Brexit: Moving goods into, out of, or through Northern Ireland

Moving goods from Northern Ireland to Great Britain

Guide

Under the Northern Ireland Protocol, there will be no additional process, paperwork, or restrictions on Northern Ireland goods moving to Great Britain.

From 31 December 2020, trade from Northern Ireland to Great Britain will continue as it does now. That will mean no declarations, tariffs, new regulatory checks or customs checks, or additional approvals for goods from Northern Ireland businesses to be placed on the UK market. Those goods will be able to be placed on the market in Scotland, Wales and England, whether certified against EU or UK rules.

This level of access will be available only to Northern Ireland businesses (including businesses headquartered in Great Britain with operations in Northern Ireland). Businesses in Ireland will need to follow the normal process for importing goods into the United Kingdom, including submitting customs declarations and paying any tariff duties that are due. The EU (Withdrawal Agreement) Act 2020 includes provision for the Government to define a qualifying status for goods and businesses in Northern Ireland benefitting from unfettered access. The UK Government is engaging with businesses and the Northern Ireland Executive on the means for delivering qualifying status and will set out further details shortly.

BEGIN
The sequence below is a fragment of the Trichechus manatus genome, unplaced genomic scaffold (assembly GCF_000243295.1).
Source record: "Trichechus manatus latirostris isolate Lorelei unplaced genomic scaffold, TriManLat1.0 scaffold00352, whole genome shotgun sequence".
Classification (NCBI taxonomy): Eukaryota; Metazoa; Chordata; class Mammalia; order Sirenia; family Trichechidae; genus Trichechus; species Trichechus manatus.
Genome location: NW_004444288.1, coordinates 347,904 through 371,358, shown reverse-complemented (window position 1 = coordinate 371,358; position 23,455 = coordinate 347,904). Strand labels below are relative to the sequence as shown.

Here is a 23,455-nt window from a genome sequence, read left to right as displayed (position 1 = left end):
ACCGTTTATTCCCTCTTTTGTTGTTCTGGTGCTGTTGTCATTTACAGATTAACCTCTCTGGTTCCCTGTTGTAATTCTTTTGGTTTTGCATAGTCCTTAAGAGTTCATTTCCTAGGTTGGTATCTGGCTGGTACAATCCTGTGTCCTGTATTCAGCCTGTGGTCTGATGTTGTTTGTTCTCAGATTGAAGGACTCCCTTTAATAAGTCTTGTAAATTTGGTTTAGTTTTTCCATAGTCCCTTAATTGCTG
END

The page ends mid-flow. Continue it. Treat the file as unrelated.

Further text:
There will be a limited range of exceptions to this unfettered access policy. These will apply only in specific instances where goods movements require bespoke processes - such as to take account of binding international obligations, for example, the movement of endangered species. In these cases, the relevant trade for which the procedures apply is extremely limited. Complying with these requirements will, therefore, have negligible implications for trade as a whole. On that basis, goods trade will continue as at present - and access will be unfettered.